- Less than four months after its last funding round, San Francisco-based Alchemy raised another $200 million investment led by Lightspeed and Silver Lake.
- It comes amid a wave of venture capital interest in crypto, as investors look for winners in what some describe as the future of the internet.
- Competition for back-end, blockchain infrastructure has been heating up, with Google and Coinbase entering the space.
Crypto start-up Alchemy has nearly tripled its valuation in a matter of months, with the company saying Tuesday it's now valued at $10.2 billion after its latest funding round.
The $200 million investment was led by Lightspeed and Silver Lake, and Alchemy's previous financing round in late October valued the company at $3.5 billion. Earlier investors including Andreessen Horowitz, Coatue and Pantera also participated.
It comes amid a flood of venture capital dollars into crypto. Tech investors are looking for winners in what some describe as the future of the internet, or "Web 3." Blockchain funding soared 718% last year, topping $25.5 billion for the first time, according to recent report from CB Insights.
"Everyone's looking for a way to get involved in the space, and what they realized was Alchemy is the backbone for all of these things," Alchemy co-founder and chief technology officer Joe Lau told CNBC in an interview. "We still think this is the first inning of Web 3."
Web3 has become a blanket term to describe any application built on blockchain — the technology behind cryptocurrencies and nonfungible tokens, or NFTs. Proponents describe it as a better, decentralized version of the internet. But Web3 has also attracted high-profile skeptics like Elon Musk and Jack Dorsey.
Most consumers wouldn't interact directly with Alchemy. Its platform is used behind the scenes by developers to build applications on top of blockchains, such as Ethereum. It was used to build NBA Top Shot, video game Axie Infinity and OpenSea, the largest NFT marketplace. Adobe announced it would begin offering NFTs through a Photoshop feature and is working with Alchemy.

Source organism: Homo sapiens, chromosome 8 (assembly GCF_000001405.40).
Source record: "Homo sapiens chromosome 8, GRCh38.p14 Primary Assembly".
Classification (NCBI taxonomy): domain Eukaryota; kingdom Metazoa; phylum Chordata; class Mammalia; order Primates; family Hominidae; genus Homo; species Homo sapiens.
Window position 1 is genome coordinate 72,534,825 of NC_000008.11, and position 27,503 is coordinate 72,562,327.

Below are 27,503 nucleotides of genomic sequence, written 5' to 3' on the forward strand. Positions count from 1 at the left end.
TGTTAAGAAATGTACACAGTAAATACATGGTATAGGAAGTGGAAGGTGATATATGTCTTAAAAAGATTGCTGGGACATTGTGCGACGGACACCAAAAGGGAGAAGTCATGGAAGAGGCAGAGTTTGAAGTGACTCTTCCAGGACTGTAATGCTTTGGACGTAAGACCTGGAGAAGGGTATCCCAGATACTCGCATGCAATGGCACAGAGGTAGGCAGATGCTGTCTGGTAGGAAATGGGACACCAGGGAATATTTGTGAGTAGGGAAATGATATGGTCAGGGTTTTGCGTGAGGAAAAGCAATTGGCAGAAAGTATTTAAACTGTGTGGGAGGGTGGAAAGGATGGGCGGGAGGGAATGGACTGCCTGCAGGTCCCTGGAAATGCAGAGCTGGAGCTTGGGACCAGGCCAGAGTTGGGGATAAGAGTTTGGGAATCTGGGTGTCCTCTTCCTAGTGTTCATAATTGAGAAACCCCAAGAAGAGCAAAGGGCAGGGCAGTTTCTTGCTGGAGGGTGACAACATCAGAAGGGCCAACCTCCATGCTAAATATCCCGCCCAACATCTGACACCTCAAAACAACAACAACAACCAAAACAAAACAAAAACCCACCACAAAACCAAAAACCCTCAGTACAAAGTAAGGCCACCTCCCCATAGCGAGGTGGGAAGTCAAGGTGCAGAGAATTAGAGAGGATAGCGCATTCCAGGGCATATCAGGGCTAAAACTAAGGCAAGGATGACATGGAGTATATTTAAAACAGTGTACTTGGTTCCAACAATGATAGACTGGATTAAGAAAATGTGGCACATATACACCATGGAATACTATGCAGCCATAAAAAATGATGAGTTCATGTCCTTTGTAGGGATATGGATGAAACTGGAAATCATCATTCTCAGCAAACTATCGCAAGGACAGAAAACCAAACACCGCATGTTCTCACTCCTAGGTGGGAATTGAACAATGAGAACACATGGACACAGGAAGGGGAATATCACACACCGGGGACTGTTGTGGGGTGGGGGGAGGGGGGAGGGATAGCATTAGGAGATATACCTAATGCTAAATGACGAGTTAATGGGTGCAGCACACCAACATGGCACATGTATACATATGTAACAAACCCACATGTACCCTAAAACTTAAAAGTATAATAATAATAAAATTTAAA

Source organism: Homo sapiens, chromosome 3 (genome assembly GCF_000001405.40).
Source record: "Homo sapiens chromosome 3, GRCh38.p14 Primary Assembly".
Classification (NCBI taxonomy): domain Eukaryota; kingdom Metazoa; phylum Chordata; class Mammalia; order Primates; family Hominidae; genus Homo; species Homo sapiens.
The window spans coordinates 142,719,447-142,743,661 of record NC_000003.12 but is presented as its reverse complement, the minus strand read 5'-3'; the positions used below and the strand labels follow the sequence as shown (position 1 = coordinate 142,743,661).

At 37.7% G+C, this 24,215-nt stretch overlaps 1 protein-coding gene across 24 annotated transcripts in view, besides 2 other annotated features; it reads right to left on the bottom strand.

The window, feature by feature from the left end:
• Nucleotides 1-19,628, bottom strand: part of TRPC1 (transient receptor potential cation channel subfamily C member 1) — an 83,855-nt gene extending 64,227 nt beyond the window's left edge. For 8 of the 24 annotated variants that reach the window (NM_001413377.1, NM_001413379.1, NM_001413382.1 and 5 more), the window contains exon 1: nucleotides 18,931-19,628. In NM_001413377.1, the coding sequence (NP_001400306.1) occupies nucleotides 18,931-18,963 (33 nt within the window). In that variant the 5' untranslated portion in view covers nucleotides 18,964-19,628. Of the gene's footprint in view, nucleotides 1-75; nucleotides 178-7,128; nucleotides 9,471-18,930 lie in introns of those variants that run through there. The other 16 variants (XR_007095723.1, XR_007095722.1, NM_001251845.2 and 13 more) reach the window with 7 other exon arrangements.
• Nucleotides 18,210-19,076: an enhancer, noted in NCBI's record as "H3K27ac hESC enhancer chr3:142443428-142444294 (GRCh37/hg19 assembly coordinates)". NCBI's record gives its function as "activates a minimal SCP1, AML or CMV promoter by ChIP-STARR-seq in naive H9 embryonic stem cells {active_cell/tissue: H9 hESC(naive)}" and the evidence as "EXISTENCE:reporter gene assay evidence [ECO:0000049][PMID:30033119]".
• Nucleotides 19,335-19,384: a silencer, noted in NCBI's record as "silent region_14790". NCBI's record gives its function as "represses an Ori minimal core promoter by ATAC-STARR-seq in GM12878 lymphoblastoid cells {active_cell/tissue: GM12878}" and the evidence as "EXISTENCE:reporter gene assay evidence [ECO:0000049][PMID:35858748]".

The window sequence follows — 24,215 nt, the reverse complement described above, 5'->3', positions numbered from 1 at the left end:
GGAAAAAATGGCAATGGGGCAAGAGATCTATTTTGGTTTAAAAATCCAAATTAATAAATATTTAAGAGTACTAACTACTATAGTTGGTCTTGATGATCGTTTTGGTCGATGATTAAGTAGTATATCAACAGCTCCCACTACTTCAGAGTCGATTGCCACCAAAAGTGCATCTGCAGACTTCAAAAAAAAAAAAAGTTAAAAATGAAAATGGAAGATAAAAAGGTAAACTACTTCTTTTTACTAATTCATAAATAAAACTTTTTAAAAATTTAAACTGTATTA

Some of its investors have compared the start-up to Amazon Web Services, which sits between the internet and companies like Netflix and Uber that use it to host their websites. Silver Lake co-CEO Egon Durban said it plays a "foundational role in creating an entire industry."
Still, competition for blockchain infrastructure has been heating up.
Google's cloud division recently formed a group to build business around blockchain applications. Cryptocurrency giant Coinbase is working on "Coinbase Cloud," which CEO Brian Armstrong described the unit on a recent earnings call as the "AWS of crypto." Another blockchain infrastructure start-up, Blockdaemon, announced a funding round in January that valued it at $3.5 billion.
"There's a bunch of people who have been trying to do this over the years, and it's a really difficult technology problem to solve," Alchemy co-founder and CEO Nikil Viswanathan told CNBC. "We welcome more people coming into the space because it helps expand the whole market."
Despite the excitement from venture capital investors, cryptocurrencies and blockchain companies have been punished in public markets lately. Bitcoin dropped 20% in January and still held up better than most major cryptocurrencies. Shares of Coinbase and Block, formerly Square, are down double digits for the year.
In what looked to be a bear market, Viswanathan said the past few months marked the "fastest growth" in company history, with Alchemy tripling the amount of customers building on its platform. He also noted an "exodus" from Big Tech as more talent looks to bet their careers on the quickly growing space.